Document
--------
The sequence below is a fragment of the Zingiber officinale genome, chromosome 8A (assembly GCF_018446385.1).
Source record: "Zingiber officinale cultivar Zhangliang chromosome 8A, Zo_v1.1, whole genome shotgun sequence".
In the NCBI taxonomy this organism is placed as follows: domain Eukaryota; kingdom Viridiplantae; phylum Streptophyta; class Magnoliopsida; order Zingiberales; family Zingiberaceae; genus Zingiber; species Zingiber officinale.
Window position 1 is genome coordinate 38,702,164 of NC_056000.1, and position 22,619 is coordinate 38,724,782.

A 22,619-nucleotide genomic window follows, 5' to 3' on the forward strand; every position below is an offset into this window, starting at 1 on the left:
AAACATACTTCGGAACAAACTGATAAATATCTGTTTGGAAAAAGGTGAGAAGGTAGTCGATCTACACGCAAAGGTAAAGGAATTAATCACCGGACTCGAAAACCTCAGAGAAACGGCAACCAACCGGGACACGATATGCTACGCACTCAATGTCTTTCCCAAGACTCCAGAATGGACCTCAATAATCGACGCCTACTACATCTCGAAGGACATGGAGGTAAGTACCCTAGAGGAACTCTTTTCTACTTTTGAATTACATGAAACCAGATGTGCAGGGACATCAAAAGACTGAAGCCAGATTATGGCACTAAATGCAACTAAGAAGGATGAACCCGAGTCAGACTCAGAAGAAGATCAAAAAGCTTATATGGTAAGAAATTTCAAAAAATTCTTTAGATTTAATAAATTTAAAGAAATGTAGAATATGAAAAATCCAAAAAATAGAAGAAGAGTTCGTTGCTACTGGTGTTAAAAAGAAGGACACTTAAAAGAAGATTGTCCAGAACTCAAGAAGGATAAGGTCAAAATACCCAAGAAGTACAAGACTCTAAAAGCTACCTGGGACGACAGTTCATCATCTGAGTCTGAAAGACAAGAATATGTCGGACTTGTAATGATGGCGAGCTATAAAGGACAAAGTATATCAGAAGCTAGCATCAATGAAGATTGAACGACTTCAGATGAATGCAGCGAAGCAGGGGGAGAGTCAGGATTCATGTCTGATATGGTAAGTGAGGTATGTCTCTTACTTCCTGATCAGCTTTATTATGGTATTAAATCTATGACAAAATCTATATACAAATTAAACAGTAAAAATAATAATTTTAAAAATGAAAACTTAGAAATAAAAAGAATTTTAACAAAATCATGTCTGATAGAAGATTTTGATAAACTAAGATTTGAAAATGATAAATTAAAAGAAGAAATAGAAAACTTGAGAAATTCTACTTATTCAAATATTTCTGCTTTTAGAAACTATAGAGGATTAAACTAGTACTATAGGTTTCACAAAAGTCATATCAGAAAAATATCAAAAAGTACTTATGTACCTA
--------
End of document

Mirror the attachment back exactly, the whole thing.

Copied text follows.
The sequence below is a fragment of the Zingiber officinale genome, chromosome 8A (assembly GCF_018446385.1).
Source record: "Zingiber officinale cultivar Zhangliang chromosome 8A, Zo_v1.1, whole genome shotgun sequence".
In the NCBI taxonomy this organism is placed as follows: domain Eukaryota; kingdom Viridiplantae; phylum Streptophyta; class Magnoliopsida; order Zingiberales; family Zingiberaceae; genus Zingiber; species Zingiber officinale.
Window position 1 is genome coordinate 38,702,164 of NC_056000.1, and position 22,619 is coordinate 38,724,782.

A 22,619-nucleotide genomic window follows, 5' to 3' on the forward strand; every position below is an offset into this window, starting at 1 on the left:
AAACATACTTCGGAACAAACTGATAAATATCTGTTTGGAAAAAGGTGAGAAGGTAGTCGATCTACACGCAAAGGTAAAGGAATTAATCACCGGACTCGAAAACCTCAGAGAAACGGCAACCAACCGGGACACGATATGCTACGCACTCAATGTCTTTCCCAAGACTCCAGAATGGACCTCAATAATCGACGCCTACTACATCTCGAAGGACATGGAGGTAAGTACCCTAGAGGAACTCTTTTCTACTTTTGAATTACATGAAACCAGATGTGCAGGGACATCAAAAGACTGAAGCCAGATTATGGCACTAAATGCAACTAAGAAGGATGAACCCGAGTCAGACTCAGAAGAAGATCAAAAAGCTTATATGGTAAGAAATTTCAAAAAATTCTTTAGATTTAATAAATTTAAAGAAATGTAGAATATGAAAAATCCAAAAAATAGAAGAAGAGTTCGTTGCTACTGGTGTTAAAAAGAAGGACACTTAAAAGAAGATTGTCCAGAACTCAAGAAGGATAAGGTCAAAATACCCAAGAAGTACAAGACTCTAAAAGCTACCTGGGACGACAGTTCATCATCTGAGTCTGAAAGACAAGAATATGTCGGACTTGTAATGATGGCGAGCTATAAAGGACAAAGTATATCAGAAGCTAGCATCAATGAAGATTGAACGACTTCAGATGAATGCAGCGAAGCAGGGGGAGAGTCAGGATTCATGTCTGATATGGTAAGTGAGGTATGTCTCTTACTTCCTGATCAGCTTTATTATGGTATTAAATCTATGACAAAATCTATATACAAATTAAACAGTAAAAATAATAATTTTAAAAATGAAAACTTAGAAATAAAAAGAATTTTAACAAAATCATGTCTGATAGAAGATTTTGATAAACTAAGATTTGAAAATGATAAATTAAAAGAAGAAATAGAAAACTTGAGAAATTCTACTTATTCAAATATTTCTGCTTTTAGAAACTATAGAGGATTAAACTAGTACTATAGGTTTCACAAAAGTCATATCAGAAAAATATCAAAAAGTACTTATGTACCTA